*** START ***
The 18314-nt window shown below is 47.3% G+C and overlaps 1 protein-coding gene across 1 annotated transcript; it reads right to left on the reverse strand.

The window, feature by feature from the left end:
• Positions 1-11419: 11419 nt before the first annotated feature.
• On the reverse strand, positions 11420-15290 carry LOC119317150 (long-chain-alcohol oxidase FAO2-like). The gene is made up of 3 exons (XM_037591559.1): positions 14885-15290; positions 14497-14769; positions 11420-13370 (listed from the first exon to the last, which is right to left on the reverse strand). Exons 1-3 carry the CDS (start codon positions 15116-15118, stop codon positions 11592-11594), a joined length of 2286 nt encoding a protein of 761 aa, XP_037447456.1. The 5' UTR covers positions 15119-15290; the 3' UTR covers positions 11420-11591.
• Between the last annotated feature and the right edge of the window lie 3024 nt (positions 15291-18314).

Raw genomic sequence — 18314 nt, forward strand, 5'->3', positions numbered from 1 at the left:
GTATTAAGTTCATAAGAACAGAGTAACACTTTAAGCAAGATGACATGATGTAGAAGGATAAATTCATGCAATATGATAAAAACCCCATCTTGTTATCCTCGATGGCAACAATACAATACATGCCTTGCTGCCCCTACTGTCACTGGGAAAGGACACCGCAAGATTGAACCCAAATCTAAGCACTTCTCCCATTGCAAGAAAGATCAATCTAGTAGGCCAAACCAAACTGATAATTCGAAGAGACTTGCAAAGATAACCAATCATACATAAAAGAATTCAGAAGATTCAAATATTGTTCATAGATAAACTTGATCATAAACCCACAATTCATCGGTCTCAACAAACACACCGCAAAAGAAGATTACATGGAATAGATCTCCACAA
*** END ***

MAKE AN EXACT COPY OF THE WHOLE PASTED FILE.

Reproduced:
The 18314-nt window shown below is 47.3% G+C and overlaps 1 protein-coding gene across 1 annotated transcript; it reads right to left on the reverse strand.

The window, feature by feature from the left end:
• Positions 1-11419: 11419 nt before the first annotated feature.
• On the reverse strand, positions 11420-15290 carry LOC119317150 (long-chain-alcohol oxidase FAO2-like). The gene is made up of 3 exons (XM_037591559.1): positions 14885-15290; positions 14497-14769; positions 11420-13370 (listed from the first exon to the last, which is right to left on the reverse strand). Exons 1-3 carry the CDS (start codon positions 15116-15118, stop codon positions 11592-11594), a joined length of 2286 nt encoding a protein of 761 aa, XP_037447456.1. The 5' UTR covers positions 15119-15290; the 3' UTR covers positions 11420-11591.
• Between the last annotated feature and the right edge of the window lie 3024 nt (positions 15291-18314).

Raw genomic sequence — 18314 nt, forward strand, 5'->3', positions numbered from 1 at the left:
GTATTAAGTTCATAAGAACAGAGTAACACTTTAAGCAAGATGACATGATGTAGAAGGATAAATTCATGCAATATGATAAAAACCCCATCTTGTTATCCTCGATGGCAACAATACAATACATGCCTTGCTGCCCCTACTGTCACTGGGAAAGGACACCGCAAGATTGAACCCAAATCTAAGCACTTCTCCCATTGCAAGAAAGATCAATCTAGTAGGCCAAACCAAACTGATAATTCGAAGAGACTTGCAAAGATAACCAATCATACATAAAAGAATTCAGAAGATTCAAATATTGTTCATAGATAAACTTGATCATAAACCCACAATTCATCGGTCTCAACAAACACACCGCAAAAGAAGATTACATGGAATAGATCTCCACAA